The Stagnation Thesis

There’s a rather strange debate in progress about Tyler Cowen’s new book, The Great Stagnation: How America Ate All The Low-Hanging Fruit of Modern History, Got Sick, and Will (Eventually) Feel Better. I say “strange” because the debate seems to be about whether Americans (for the most part) are more prosperous, in real terms, now than in the early 1970s. The fact is that Americans (for the most part) are better off now, but not nearly as prosperous as they could be. The reason is that governmental interventions — spending and regulation — have stifled innovative activity by depriving it of funds, restricting its scope, and reducing its potential profitability. And it is innovative activity that drives economic growth.

Of the economist-bloggers I read, only Don Boudreaux seems to have cottoned to this fundamental fact. The others — including Cowen — seem to be arguing about trivialities and irrelevancies (e.g., here, here, here, here, here, here, here, here, and here). The entire discussion, beginning with Cowen’s thesis, diverts the reader’s attention from government’s economic destructiveness to the (futile) search for a price index that properly accounts for temporal changes in the kinds and quality of products and services.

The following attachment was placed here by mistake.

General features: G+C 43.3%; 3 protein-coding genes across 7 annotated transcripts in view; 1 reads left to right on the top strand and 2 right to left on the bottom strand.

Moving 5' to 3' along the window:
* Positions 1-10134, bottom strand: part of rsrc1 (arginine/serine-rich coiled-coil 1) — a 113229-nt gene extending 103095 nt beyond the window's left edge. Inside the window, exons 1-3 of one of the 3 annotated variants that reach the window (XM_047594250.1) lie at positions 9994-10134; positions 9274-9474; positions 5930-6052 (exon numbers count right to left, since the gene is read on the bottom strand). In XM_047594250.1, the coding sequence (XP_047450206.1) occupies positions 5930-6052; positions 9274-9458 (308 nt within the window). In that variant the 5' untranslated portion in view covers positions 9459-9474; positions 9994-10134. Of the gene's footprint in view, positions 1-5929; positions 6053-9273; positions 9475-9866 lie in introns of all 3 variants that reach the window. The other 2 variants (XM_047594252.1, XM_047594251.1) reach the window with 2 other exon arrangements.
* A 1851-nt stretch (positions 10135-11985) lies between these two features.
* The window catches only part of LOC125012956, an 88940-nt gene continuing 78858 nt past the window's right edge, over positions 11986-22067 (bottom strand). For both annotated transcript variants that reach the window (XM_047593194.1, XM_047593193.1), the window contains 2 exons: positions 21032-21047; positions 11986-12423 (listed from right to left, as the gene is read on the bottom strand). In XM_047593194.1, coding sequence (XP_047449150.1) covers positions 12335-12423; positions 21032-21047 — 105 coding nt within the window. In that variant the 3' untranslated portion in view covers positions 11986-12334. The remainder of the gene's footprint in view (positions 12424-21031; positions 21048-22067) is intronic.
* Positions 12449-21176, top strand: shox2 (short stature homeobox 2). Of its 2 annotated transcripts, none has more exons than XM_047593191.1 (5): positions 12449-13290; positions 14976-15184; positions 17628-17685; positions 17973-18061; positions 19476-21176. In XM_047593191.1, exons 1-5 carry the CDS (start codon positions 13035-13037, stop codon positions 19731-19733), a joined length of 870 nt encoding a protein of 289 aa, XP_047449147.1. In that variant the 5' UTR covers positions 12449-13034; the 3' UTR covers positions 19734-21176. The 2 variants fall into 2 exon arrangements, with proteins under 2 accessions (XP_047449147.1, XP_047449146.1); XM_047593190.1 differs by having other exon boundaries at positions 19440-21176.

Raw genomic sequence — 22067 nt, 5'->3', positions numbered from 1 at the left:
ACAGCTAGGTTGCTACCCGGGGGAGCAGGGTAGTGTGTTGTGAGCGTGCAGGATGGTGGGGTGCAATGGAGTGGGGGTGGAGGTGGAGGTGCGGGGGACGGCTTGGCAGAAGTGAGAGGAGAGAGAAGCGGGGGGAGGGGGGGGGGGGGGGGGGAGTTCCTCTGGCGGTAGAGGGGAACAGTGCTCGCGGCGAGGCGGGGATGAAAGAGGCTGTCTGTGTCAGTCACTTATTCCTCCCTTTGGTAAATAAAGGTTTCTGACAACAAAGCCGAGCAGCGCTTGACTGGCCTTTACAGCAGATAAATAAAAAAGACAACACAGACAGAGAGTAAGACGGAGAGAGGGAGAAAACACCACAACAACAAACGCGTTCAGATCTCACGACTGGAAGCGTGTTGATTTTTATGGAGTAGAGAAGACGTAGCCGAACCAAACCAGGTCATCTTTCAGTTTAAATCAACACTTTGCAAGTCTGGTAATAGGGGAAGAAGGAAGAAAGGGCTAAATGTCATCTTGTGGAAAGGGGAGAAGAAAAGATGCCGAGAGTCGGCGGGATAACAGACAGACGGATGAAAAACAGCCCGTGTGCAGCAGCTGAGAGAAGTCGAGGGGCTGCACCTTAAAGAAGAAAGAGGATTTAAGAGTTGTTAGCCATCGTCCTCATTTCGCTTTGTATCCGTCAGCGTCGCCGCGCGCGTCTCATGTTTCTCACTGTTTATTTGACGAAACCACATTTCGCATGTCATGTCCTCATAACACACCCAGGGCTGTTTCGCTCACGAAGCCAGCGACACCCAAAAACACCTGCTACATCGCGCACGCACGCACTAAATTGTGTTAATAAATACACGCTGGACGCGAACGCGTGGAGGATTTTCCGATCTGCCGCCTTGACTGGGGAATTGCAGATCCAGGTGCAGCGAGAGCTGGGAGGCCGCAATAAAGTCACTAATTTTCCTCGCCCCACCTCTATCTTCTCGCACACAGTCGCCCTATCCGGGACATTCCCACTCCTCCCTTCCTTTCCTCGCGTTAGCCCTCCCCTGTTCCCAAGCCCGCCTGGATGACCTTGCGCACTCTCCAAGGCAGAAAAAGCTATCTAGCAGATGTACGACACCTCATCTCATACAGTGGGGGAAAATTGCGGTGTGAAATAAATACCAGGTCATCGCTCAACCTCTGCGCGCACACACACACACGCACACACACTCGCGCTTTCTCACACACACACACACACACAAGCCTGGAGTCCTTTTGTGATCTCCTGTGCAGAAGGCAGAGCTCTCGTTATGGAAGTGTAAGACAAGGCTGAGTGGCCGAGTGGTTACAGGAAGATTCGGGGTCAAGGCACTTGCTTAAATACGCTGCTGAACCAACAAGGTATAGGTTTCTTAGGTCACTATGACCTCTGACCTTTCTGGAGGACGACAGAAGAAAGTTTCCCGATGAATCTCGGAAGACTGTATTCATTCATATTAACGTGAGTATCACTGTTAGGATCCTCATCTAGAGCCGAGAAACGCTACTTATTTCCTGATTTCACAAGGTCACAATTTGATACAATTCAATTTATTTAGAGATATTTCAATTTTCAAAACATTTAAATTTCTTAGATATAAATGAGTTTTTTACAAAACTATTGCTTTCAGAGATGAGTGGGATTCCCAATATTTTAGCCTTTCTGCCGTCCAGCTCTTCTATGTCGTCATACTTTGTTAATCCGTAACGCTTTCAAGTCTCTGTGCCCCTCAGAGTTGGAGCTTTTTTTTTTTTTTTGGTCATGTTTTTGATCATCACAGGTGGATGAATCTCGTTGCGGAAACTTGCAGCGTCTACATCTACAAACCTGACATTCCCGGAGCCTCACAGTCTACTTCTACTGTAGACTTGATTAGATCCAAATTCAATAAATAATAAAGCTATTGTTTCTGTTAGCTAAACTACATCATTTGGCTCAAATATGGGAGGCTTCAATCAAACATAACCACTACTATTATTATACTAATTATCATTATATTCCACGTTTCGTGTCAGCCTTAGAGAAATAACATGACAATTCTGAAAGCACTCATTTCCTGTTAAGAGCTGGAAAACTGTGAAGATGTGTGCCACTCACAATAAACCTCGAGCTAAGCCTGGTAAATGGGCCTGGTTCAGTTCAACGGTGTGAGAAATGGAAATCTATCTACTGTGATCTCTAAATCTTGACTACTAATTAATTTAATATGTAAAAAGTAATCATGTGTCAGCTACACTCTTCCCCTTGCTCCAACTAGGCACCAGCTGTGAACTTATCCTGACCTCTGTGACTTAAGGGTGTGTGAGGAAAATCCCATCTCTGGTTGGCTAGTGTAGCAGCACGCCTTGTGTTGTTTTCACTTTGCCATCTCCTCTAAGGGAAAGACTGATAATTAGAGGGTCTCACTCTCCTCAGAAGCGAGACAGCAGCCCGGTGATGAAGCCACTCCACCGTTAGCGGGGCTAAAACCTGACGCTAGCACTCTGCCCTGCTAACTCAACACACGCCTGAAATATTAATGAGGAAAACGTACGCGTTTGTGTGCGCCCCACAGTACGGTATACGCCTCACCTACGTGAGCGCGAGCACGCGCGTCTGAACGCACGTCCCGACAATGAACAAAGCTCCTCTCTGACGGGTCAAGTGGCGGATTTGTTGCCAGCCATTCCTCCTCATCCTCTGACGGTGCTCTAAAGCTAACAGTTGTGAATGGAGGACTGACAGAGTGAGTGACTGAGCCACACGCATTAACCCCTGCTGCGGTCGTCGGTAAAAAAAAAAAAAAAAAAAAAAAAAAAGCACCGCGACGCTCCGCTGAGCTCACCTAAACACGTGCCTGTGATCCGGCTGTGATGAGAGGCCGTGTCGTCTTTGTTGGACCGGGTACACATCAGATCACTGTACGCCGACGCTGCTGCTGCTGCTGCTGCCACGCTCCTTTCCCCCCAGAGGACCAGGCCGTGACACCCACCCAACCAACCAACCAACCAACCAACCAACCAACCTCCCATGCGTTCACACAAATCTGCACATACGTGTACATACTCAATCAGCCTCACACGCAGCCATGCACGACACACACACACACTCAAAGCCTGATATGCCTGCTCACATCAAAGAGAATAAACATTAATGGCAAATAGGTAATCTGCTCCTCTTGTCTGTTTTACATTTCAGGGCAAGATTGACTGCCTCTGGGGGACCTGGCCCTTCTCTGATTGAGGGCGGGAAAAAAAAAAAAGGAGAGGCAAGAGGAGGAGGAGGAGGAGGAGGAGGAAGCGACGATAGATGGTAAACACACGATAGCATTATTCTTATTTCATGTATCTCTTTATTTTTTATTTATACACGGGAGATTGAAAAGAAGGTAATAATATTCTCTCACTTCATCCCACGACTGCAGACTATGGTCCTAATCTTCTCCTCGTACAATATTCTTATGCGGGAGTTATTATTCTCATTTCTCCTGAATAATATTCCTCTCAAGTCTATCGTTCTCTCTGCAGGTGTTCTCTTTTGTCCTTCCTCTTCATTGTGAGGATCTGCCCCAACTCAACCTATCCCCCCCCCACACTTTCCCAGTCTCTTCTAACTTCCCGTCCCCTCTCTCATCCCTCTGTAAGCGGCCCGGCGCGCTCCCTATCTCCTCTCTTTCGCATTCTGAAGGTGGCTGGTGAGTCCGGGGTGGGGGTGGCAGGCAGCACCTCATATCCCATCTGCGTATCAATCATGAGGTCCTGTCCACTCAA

My assessments of government’s destructiveness are given in these posts:

Economic Growth since WWII
The Price of Government
The Commandeered Economy
The Price of Government Redux
The Mega-Depression
The Real Burden of Government
Toward a Risk-Free Economy
The Rahn Curve at Work
The Illusion of Prosperity and Stability
Estimating the Rahn Curve: Or, How Government Inhibits Economic Growth

The last four decades, of which Cowen writes, are simply a continuation of a government-caused Mega-Depression, which began in the early 1900s. Here’s the bottom line: